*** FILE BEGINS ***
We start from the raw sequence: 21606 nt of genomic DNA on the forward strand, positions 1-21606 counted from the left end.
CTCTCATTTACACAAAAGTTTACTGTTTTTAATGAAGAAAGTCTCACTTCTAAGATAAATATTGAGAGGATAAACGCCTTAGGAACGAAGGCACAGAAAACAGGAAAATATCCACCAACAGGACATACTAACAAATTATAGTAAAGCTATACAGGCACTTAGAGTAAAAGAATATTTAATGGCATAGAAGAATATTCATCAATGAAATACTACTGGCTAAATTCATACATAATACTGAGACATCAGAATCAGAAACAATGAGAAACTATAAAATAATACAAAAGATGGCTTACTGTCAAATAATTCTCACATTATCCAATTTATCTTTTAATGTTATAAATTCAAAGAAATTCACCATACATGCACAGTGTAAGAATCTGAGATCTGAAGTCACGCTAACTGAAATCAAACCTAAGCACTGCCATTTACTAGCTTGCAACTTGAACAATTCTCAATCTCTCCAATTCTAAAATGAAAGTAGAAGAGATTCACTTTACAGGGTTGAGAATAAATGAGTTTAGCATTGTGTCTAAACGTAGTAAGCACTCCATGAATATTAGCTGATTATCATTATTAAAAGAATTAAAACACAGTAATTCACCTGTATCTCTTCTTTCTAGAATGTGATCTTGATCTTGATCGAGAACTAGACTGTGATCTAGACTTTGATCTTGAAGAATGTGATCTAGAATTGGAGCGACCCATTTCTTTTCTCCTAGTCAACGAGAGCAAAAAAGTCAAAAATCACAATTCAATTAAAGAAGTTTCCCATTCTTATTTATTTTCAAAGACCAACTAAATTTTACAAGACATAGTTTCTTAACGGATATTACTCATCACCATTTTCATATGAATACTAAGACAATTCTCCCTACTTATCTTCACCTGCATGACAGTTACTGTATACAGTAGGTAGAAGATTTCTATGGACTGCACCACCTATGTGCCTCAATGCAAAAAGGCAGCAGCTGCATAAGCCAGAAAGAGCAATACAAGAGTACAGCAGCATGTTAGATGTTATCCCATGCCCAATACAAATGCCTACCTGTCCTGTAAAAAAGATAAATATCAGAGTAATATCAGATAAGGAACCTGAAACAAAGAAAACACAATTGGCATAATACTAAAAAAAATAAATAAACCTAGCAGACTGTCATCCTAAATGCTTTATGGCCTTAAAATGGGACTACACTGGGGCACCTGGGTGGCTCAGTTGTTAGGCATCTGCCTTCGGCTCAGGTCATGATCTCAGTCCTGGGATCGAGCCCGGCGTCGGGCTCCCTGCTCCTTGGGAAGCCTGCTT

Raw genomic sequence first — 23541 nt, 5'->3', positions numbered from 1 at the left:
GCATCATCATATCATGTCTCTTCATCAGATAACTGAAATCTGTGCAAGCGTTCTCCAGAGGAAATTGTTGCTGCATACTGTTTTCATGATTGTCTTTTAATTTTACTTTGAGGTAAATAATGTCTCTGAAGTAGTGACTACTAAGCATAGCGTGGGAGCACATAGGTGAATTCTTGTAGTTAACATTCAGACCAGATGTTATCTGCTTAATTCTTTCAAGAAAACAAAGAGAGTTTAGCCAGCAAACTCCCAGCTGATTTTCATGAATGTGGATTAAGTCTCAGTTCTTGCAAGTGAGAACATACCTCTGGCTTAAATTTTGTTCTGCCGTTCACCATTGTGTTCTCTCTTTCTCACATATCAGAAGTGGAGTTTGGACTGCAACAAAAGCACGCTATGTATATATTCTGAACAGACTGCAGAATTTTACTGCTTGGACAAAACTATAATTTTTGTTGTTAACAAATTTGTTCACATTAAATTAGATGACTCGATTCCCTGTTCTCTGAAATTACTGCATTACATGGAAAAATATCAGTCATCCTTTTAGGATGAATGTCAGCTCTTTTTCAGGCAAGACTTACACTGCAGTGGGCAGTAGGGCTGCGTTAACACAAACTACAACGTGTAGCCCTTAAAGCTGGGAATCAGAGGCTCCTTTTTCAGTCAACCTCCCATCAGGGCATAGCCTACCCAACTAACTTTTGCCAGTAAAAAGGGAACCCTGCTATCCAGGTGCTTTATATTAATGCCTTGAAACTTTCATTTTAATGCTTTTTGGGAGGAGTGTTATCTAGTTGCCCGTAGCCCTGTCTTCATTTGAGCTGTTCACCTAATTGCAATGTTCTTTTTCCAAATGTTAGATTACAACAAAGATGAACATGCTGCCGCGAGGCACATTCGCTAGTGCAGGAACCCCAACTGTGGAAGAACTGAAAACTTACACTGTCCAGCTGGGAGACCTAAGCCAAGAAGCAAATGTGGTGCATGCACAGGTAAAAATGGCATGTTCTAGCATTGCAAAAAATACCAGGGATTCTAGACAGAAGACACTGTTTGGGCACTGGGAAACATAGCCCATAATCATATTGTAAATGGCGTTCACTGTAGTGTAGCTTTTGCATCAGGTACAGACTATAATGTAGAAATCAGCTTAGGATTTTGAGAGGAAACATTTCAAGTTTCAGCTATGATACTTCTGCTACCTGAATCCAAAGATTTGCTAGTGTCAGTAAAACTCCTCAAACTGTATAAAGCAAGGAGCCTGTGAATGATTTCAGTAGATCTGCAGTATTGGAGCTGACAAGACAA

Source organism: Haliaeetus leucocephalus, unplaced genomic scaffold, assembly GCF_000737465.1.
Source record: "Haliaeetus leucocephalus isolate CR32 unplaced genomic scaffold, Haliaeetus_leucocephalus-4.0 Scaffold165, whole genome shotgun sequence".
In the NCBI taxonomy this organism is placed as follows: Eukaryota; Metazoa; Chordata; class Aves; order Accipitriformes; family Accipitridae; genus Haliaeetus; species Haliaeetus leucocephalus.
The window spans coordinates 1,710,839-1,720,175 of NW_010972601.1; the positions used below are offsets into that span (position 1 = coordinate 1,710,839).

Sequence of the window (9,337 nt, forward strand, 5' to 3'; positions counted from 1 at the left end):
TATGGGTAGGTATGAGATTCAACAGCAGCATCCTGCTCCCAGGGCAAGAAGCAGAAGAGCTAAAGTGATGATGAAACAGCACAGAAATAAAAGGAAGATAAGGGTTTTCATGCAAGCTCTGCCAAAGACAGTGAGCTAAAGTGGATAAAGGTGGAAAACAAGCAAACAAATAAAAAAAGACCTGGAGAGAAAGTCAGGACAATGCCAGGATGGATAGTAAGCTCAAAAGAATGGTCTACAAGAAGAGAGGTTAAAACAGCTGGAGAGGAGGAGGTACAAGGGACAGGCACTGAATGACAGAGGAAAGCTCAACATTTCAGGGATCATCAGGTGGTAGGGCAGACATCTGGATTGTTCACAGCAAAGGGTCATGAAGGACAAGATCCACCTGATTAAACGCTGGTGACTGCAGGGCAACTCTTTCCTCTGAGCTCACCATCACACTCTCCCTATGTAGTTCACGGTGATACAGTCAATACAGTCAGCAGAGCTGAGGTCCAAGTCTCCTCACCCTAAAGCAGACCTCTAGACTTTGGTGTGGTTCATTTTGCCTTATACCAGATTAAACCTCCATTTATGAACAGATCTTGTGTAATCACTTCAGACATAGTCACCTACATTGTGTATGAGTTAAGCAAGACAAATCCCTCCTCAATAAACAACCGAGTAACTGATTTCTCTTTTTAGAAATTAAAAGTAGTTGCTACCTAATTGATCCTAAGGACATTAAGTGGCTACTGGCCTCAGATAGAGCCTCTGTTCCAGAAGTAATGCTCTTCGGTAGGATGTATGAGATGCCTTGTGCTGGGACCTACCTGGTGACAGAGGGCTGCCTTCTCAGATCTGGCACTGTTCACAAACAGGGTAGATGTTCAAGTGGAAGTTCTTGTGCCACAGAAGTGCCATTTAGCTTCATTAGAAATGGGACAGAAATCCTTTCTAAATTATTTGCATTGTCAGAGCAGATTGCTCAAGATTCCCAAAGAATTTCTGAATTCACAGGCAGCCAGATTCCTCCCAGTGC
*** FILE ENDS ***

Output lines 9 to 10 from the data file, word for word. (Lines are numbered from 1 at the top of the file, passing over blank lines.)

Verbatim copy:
Sequence of the window (9,337 nt, forward strand, 5' to 3'; positions counted from 1 at the left end):
TATGGGTAGGTATGAGATTCAACAGCAGCATCCTGCTCCCAGGGCAAGAAGCAGAAGAGCTAAAGTGATGATGAAACAGCACAGAAATAAAAGGAAGATAAGGGTTTTCATGCAAGCTCTGCCAAAGACAGTGAGCTAAAGTGGATAAAGGTGGAAAACAAGCAAACAAATAAAAAAAGACCTGGAGAGAAAGTCAGGACAATGCCAGGATGGATAGTAAGCTCAAAAGAATGGTCTACAAGAAGAGAGGTTAAAACAGCTGGAGAGGAGGAGGTACAAGGGACAGGCACTGAATGACAGAGGAAAGCTCAACATTTCAGGGATCATCAGGTGGTAGGGCAGACATCTGGATTGTTCACAGCAAAGGGTCATGAAGGACAAGATCCACCTGATTAAACGCTGGTGACTGCAGGGCAACTCTTTCCTCTGAGCTCACCATCACACTCTCCCTATGTAGTTCACGGTGATACAGTCAATACAGTCAGCAGAGCTGAGGTCCAAGTCTCCTCACCCTAAAGCAGACCTCTAGACTTTGGTGTGGTTCATTTTGCCTTATACCAGATTAAACCTCCATTTATGAACAGATCTTGTGTAATCACTTCAGACATAGTCACCTACATTGTGTATGAGTTAAGCAAGACAAATCCCTCCTCAATAAACAACCGAGTAACTGATTTCTCTTTTTAGAAATTAAAAGTAGTTGCTACCTAATTGATCCTAAGGACATTAAGTGGCTACTGGCCTCAGATAGAGCCTCTGTTCCAGAAGTAATGCTCTTCGGTAGGATGTATGAGATGCCTTGTGCTGGGACCTACCTGGTGACAGAGGGCTGCCTTCTCAGATCTGGCACTGTTCACAAACAGGGTAGATGTTCAAGTGGAAGTTCTTGTGCCACAGAAGTGCCATTTAGCTTCATTAGAAATGGGACAGAAATCCTTTCTAAATTATTTGCATTGTCAGAGCAGATTGCTCAAGATTCCCAAAGAATTTCTGAATTCACAGGCAGCCAGATTCCTCCCAGTGC